MONTY PYTHON


Novel Writing Lyrics

1st Announcer (Eric Idle): And now it's time for "Novel
Writing" which today comes from the west country from
Dorset.

2nd Announcer (Michael Palin): (sound of a crowd in the
background) Hello and welcome to Dorchester where a
very good crowd has turned out to watch local boy
Thomas Hardy write his new novel "The Return of the
Native" on this very pleasant July morning. This will
be his eleventh novel and the fifth of the very popular
Wessex novels….and here he comes! Here comes Hardy
walking out toward his desk, he looks confident, he
looks relaxed; very much the man in form as he
acknowledges this very good natured Bank Holiday crowd.
And the crowd goes quiet now as Hardy settles himself
down at the desk, body straight, shoulders relaxed, pen
held lightly but firmly in the right hand, he dips the
pen...in the ink and he’s off! Its the first word, but
it is not a word….. oh no, its a doodle way up on top
of the left hand margin. It is a piece of meaningless
scribble, and he’s signed his name underneath it... oh
dear, what a disappointing start, but he is off again
and he goes the first word of Thomas Hardy’s new novel,
at 10:35 on this very lovely morning, it’s three
letters it’s the definite article and it’s THE, Dennis

Dennis (Graham Chapman): Well, this is true to form; no
surprises there. He started five of his eleven novels
to date with the definite article. We’ve had two of
them with 'it', there's been one 'but', two 'at's, one
'on' and a 'Delores'. Oh, that, of course, was never
published.

2nd Announcer: I'm sorry to interrupt you there,
Dennis, but he’s crossed it out. Thomas Hardy on the
first day of his new novel has crossed out the only
word he has written so far and he's gazing off into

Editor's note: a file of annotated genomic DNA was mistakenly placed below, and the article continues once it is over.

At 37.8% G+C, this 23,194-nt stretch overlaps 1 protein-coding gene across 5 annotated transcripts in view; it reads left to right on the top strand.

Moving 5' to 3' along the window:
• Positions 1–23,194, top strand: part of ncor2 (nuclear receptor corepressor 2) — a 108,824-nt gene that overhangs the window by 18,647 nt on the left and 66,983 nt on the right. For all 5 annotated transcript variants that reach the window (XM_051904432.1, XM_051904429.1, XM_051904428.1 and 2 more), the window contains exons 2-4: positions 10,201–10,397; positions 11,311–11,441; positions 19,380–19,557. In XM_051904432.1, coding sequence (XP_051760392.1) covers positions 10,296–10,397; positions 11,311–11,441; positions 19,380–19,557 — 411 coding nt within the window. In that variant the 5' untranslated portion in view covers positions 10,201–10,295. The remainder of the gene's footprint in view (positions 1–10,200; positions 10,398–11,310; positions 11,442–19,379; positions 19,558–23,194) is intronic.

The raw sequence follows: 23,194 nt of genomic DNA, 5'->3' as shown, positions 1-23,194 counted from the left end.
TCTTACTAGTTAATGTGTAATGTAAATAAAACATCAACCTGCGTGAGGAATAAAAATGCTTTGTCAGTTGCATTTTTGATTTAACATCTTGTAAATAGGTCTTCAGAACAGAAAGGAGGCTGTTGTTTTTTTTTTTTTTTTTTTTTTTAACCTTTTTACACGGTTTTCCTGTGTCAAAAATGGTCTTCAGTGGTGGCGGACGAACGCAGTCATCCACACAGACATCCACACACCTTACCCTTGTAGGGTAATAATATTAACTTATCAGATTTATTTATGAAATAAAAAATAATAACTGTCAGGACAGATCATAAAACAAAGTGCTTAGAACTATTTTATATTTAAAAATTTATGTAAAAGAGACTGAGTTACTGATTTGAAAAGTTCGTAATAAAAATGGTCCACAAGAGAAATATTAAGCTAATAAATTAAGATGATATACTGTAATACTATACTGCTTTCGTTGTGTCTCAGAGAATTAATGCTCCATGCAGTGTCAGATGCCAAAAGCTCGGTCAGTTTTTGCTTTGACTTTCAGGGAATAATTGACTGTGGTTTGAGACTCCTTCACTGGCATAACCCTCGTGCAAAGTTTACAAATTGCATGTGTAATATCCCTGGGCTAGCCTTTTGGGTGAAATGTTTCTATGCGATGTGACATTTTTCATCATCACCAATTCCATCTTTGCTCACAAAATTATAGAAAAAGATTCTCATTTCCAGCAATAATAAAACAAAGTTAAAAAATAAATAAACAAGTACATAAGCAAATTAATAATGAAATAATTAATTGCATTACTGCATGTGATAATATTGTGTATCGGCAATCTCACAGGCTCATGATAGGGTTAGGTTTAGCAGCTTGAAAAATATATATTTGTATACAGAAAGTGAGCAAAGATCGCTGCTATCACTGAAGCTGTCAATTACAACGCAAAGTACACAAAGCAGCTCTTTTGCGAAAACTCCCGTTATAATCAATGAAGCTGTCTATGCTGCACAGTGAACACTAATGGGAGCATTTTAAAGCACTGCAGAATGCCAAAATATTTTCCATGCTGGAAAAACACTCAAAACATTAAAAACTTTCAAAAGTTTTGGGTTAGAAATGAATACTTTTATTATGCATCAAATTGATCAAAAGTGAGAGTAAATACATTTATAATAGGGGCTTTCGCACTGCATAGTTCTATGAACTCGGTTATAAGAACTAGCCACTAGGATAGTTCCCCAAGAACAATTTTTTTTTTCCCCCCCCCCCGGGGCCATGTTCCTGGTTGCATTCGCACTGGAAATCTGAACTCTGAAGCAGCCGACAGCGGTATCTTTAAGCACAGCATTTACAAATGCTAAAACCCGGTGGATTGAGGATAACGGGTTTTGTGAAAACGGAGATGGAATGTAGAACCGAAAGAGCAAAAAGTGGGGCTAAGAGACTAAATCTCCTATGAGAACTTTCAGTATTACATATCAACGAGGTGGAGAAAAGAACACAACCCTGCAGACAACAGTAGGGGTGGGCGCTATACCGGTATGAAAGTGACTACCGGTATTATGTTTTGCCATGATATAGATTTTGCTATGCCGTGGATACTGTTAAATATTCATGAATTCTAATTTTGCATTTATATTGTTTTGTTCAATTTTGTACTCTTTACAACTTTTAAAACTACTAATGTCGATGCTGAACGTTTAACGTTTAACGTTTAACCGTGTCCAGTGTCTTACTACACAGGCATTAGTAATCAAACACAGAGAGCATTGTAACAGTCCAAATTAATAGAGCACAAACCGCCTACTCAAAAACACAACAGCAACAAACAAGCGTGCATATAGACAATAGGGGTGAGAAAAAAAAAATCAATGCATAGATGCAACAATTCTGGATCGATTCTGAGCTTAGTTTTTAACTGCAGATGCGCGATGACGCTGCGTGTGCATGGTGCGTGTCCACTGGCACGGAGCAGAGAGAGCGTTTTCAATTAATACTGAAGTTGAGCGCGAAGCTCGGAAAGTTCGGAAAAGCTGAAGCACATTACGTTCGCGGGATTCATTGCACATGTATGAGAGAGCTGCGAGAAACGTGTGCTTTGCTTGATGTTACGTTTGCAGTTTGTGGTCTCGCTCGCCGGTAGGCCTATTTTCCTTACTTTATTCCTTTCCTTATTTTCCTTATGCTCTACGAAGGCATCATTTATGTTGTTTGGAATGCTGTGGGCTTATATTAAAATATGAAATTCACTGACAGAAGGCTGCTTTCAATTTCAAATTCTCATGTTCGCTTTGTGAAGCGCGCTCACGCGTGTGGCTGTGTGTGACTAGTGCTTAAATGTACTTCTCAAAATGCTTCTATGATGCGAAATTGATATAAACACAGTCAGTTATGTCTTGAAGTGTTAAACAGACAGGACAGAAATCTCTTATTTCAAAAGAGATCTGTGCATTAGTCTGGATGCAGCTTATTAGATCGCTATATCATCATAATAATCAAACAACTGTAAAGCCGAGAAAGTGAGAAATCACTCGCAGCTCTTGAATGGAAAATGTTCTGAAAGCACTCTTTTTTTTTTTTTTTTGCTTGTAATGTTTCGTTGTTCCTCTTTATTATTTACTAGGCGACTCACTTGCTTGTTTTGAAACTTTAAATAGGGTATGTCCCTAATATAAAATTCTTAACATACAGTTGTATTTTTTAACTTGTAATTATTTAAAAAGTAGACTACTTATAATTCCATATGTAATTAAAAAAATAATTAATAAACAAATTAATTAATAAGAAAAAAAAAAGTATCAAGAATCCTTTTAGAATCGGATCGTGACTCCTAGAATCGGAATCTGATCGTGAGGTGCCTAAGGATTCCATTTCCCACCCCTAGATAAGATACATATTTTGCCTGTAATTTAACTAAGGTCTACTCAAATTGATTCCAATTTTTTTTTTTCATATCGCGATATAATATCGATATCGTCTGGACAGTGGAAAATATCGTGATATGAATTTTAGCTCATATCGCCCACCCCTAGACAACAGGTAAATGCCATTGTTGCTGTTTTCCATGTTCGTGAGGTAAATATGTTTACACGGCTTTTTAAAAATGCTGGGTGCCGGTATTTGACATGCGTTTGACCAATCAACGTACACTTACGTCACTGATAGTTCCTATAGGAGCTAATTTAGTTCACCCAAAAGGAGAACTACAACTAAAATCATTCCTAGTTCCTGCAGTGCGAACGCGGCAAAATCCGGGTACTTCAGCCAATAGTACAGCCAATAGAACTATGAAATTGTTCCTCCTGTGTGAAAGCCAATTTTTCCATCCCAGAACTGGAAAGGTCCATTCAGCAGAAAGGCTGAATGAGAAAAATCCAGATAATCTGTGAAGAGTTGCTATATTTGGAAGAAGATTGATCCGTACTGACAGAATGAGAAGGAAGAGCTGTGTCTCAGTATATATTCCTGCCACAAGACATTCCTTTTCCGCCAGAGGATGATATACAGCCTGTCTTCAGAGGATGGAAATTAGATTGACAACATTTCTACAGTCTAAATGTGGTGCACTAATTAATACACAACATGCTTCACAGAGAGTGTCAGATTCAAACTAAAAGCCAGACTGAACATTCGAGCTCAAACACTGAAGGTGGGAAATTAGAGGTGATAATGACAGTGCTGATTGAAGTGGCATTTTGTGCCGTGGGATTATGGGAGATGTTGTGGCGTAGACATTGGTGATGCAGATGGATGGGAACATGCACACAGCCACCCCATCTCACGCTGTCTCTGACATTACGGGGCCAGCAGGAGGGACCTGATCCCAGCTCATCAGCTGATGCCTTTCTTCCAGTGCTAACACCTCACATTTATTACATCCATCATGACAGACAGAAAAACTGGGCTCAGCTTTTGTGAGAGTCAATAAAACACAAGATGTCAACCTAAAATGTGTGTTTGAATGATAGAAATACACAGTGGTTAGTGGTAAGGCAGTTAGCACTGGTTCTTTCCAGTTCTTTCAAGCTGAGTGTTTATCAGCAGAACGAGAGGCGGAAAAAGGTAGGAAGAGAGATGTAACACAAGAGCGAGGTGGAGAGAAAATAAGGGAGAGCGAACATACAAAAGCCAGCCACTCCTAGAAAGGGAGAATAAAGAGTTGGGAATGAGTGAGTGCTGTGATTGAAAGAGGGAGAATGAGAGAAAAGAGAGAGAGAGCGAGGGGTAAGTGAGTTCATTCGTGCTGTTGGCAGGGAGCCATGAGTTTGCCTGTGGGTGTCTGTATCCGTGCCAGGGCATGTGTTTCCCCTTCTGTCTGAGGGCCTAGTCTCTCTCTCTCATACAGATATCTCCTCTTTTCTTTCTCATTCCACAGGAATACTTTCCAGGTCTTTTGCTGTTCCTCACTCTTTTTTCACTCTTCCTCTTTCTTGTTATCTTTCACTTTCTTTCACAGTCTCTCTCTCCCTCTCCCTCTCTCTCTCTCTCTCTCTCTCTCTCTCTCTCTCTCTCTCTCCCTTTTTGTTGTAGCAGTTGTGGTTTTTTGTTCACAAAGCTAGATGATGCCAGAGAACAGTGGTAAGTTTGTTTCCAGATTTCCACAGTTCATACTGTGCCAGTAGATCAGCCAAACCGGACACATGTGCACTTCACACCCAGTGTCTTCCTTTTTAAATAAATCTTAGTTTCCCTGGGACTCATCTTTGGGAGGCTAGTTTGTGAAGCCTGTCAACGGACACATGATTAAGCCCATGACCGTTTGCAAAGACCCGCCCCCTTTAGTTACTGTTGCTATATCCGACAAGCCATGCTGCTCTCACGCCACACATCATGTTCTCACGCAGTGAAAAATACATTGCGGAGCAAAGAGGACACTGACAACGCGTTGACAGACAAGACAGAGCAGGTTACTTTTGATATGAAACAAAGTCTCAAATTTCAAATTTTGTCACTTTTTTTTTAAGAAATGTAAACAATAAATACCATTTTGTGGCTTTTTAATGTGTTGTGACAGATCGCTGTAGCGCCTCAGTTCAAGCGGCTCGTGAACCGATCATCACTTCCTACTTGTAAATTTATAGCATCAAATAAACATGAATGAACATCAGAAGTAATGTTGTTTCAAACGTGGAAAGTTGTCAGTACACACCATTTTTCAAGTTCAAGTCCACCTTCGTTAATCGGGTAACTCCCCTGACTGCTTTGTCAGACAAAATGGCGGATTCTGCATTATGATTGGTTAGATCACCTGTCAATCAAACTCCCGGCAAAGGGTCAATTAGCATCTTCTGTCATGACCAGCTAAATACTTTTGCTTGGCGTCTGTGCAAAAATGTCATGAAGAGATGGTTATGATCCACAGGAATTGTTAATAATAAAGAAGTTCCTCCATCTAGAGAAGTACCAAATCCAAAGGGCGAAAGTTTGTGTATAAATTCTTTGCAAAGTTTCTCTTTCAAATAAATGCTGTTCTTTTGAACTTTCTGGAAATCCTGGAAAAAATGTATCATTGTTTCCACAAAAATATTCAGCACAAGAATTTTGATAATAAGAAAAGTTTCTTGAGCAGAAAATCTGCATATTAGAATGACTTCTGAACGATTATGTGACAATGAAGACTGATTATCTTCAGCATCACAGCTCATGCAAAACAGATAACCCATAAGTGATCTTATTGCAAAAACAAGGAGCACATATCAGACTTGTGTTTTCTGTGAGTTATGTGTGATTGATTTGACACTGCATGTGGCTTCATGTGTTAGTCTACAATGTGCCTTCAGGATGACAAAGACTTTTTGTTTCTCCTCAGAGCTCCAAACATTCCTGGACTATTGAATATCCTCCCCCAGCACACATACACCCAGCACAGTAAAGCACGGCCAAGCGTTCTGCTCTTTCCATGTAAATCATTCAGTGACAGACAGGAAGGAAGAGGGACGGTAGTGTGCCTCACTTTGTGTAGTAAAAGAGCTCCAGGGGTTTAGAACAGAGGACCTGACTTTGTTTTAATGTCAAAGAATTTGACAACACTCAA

space….Ohh! Oh dear, he’s signed his name again.

Dennis: It looks like Tess of the d'Urbervilles all
over again.

2nd Announcer: But he's..No..he's down again and
writing, Dennis. He’s written THE again, he’s crossed
it out again and he has written A and there is a second
word coming up straight away, it's SAT, a sat, doesn’t
make sense, a sat, a Saturday, it is a SATURDAY and the
crowd are loving it. They're really enjoying this novel
and it’s AFTERNOON, a Saturday afternoon, is a
confident beginning and he is straight on to the next
word and it's IN, a Saturday afternoon, IN, in, in,…no,
NOVEMBER, November's spelt wrong, he has left out the
second E, but he’s not going back! It looks as though
he is going for the sentence and it is the first verb
coming up, the first verb of the novel and it's WAS,
and the crowd are going wild! A Saturday afternoon in
November was, and a long word here , appro, is it
approval, no, it’s APPROACHING, a Saturday afternoon in
November was approaching and he has done the definite
article THE again and he is writing fluently, easily
with flowing strokes of the pen as he comes up to the
middle of this first sentence and with this eleventh
novel well underway and the prospect of a good day's
writing ahead, back to the studio.

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